2. Get an UPS for electricity failures.
3. You may not need an office space, if you have enough space at home. Otherwise, get a small enough office space, close to home. Don't plan a long commute or spend too much money on decorating the office.
4. Get a webcam.
5. Open a Skype account with SkypeOut (ability to call international phones). Start with a $10 SkypeOut credit. For the SkypeOut payment, get an online receipt printed for your tax purpose.
6. Get a good set of headphone with a microphone.
7. Get atleast two physical file folders. Label one of them for your business account in the bank and the other for your taxes. (I will come to banking and taxes later)
8. Since you will spend time at home, make sure you have a decent broadband internet connection. Atleast 512kbps will be needed.
9. Get a good computer table and chair. Make sure your working location has good airconditioning. This is important, because if you are at work, the AC is takend care of by a company. If you only have AC at bedroom at home (as most middle class households do), then you will find yourself trying to work from the bedroom all the time. That is not a very good place to work from. Plan for a second AC room.
10. Buy an external hard disk with atleast 160GB for backup. Have a bunch of DVDs for storing your important files. Have a USB flash drive with 4-8GB capacity. If possible, sign up with a service like Windows folder share or SugarSync for an online backup of your programming work.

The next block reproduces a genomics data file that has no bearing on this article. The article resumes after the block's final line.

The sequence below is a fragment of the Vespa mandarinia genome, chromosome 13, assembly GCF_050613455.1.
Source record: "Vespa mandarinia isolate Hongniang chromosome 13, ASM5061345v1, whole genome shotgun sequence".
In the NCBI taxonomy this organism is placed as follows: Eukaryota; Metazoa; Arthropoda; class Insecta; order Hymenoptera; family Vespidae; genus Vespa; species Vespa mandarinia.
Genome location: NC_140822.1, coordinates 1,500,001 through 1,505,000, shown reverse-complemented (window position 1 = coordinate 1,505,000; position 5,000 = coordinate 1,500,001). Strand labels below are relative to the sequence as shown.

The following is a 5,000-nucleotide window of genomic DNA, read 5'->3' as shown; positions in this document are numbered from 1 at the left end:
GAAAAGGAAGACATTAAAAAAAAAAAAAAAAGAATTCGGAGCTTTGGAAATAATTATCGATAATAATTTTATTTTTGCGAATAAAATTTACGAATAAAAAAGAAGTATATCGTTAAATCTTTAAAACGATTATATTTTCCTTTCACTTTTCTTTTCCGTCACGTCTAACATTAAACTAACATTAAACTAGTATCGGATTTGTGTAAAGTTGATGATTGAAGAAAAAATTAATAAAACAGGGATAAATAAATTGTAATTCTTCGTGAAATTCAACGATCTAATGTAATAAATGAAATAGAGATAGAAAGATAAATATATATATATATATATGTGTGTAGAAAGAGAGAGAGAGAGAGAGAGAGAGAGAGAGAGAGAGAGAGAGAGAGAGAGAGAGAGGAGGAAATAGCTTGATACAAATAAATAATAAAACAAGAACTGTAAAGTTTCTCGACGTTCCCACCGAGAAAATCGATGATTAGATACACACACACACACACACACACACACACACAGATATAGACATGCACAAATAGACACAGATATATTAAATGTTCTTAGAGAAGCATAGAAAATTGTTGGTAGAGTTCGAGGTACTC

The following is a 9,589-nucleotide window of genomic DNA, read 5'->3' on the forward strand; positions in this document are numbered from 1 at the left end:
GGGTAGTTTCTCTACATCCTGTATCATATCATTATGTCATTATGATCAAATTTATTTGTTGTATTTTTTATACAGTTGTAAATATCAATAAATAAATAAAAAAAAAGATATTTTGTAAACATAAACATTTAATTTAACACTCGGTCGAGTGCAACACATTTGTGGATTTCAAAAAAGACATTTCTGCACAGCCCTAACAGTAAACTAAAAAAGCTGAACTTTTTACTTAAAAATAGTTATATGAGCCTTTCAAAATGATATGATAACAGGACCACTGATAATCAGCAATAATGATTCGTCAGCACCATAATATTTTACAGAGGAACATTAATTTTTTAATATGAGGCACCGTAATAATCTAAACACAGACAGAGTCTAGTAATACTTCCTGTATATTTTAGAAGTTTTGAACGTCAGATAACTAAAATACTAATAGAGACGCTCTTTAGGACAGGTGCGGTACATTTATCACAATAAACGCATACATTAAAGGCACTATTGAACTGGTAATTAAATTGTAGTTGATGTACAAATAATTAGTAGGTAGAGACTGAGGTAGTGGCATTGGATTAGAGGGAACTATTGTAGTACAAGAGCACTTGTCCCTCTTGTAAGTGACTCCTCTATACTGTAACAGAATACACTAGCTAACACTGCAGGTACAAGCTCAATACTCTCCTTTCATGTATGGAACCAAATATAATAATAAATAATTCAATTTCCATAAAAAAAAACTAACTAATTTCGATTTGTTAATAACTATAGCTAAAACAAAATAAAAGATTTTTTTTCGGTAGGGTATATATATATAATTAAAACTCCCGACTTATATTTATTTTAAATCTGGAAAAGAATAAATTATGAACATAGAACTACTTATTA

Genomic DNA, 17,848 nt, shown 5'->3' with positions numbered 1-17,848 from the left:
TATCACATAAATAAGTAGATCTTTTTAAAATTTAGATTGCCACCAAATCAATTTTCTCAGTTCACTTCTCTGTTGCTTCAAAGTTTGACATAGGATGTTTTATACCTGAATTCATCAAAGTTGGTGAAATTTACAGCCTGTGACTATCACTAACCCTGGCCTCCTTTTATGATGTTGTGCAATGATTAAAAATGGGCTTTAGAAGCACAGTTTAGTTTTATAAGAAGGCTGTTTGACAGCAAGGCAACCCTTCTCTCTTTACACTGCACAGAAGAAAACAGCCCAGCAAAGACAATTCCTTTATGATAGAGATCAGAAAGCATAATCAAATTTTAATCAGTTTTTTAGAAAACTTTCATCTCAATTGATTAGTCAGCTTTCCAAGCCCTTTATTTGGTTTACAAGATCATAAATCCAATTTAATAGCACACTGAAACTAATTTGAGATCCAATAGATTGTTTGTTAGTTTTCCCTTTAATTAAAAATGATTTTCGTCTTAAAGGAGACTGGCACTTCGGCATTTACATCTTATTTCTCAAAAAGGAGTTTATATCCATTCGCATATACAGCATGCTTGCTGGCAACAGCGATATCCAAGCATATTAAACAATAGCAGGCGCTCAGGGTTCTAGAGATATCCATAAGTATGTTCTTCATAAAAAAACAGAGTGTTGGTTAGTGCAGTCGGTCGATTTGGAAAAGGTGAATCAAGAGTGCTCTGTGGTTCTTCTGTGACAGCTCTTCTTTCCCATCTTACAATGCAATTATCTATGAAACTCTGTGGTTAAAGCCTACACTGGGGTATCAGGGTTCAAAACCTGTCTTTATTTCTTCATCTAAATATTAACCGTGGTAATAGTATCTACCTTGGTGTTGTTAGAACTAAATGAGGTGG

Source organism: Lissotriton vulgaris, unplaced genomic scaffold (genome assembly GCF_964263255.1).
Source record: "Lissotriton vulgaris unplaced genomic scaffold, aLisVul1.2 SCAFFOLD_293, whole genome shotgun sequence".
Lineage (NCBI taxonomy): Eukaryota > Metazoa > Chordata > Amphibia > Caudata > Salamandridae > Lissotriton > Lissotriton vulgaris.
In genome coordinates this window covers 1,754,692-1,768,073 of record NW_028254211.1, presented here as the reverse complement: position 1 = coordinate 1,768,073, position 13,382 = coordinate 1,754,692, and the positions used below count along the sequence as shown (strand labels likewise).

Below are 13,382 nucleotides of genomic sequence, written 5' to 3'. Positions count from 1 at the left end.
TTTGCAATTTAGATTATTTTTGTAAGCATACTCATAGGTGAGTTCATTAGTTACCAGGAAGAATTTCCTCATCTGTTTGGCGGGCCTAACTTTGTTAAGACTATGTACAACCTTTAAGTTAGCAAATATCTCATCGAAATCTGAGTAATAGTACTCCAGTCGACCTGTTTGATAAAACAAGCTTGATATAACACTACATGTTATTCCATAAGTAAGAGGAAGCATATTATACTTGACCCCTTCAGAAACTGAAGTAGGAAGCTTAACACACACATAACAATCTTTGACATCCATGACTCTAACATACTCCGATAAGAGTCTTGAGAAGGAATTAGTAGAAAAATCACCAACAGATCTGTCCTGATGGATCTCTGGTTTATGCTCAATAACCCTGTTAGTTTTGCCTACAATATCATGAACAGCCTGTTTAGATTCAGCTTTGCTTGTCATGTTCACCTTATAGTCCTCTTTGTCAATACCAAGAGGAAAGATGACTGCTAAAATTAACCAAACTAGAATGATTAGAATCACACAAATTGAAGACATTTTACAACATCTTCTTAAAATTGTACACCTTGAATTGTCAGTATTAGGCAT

11. Backups are VERY important. Take a full system backup atleast once a month. If your client uses source control, check in your files regularly.
12. Get a copy of Norton Anti Virus with Internet Security. Run LiveUpdate once a week. Keep running Windows Update every week or have it run automatically. Keep your computer well patched and do not have any anonymous shares. If you use Vista, run under the UAC (User Access Control) mode all the time. You cannot afford a virus infection.
13. Get a laser printer; they are not that costly now and will help you out.
14. For ALL of the above purchases, whether online or not, get a receipt. You will need it for tax purposes.

Founding the Company